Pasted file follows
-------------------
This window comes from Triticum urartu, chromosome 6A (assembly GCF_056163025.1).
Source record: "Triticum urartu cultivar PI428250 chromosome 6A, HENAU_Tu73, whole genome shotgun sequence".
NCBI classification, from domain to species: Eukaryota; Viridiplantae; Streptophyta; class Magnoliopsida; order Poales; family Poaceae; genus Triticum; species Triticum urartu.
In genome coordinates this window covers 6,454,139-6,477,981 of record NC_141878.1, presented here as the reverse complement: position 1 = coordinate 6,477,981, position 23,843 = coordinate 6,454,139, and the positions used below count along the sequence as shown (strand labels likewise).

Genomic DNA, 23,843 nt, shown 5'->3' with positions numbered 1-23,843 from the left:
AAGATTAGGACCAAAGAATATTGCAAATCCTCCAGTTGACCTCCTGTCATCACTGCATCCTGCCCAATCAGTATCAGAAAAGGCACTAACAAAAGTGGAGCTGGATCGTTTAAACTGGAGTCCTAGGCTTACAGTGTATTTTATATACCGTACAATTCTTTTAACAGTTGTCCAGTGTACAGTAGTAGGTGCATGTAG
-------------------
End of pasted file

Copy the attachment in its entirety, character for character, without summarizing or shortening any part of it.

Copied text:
This window comes from Triticum urartu, chromosome 6A (assembly GCF_056163025.1).
Source record: "Triticum urartu cultivar PI428250 chromosome 6A, HENAU_Tu73, whole genome shotgun sequence".
NCBI classification, from domain to species: Eukaryota; Viridiplantae; Streptophyta; class Magnoliopsida; order Poales; family Poaceae; genus Triticum; species Triticum urartu.
In genome coordinates this window covers 6,454,139-6,477,981 of record NC_141878.1, presented here as the reverse complement: position 1 = coordinate 6,477,981, position 23,843 = coordinate 6,454,139, and the positions used below count along the sequence as shown (strand labels likewise).

Genomic DNA, 23,843 nt, shown 5'->3' with positions numbered 1-23,843 from the left:
AAGATTAGGACCAAAGAATATTGCAAATCCTCCAGTTGACCTCCTGTCATCACTGCATCCTGCCCAATCAGTATCAGAAAAGGCACTAACAAAAGTGGAGCTGGATCGTTTAAACTGGAGTCCTAGGCTTACAGTGTATTTTATATACCGTACAATTCTTTTAACAGTTGTCCAGTGTACAGTAGTAGGTGCATGTAG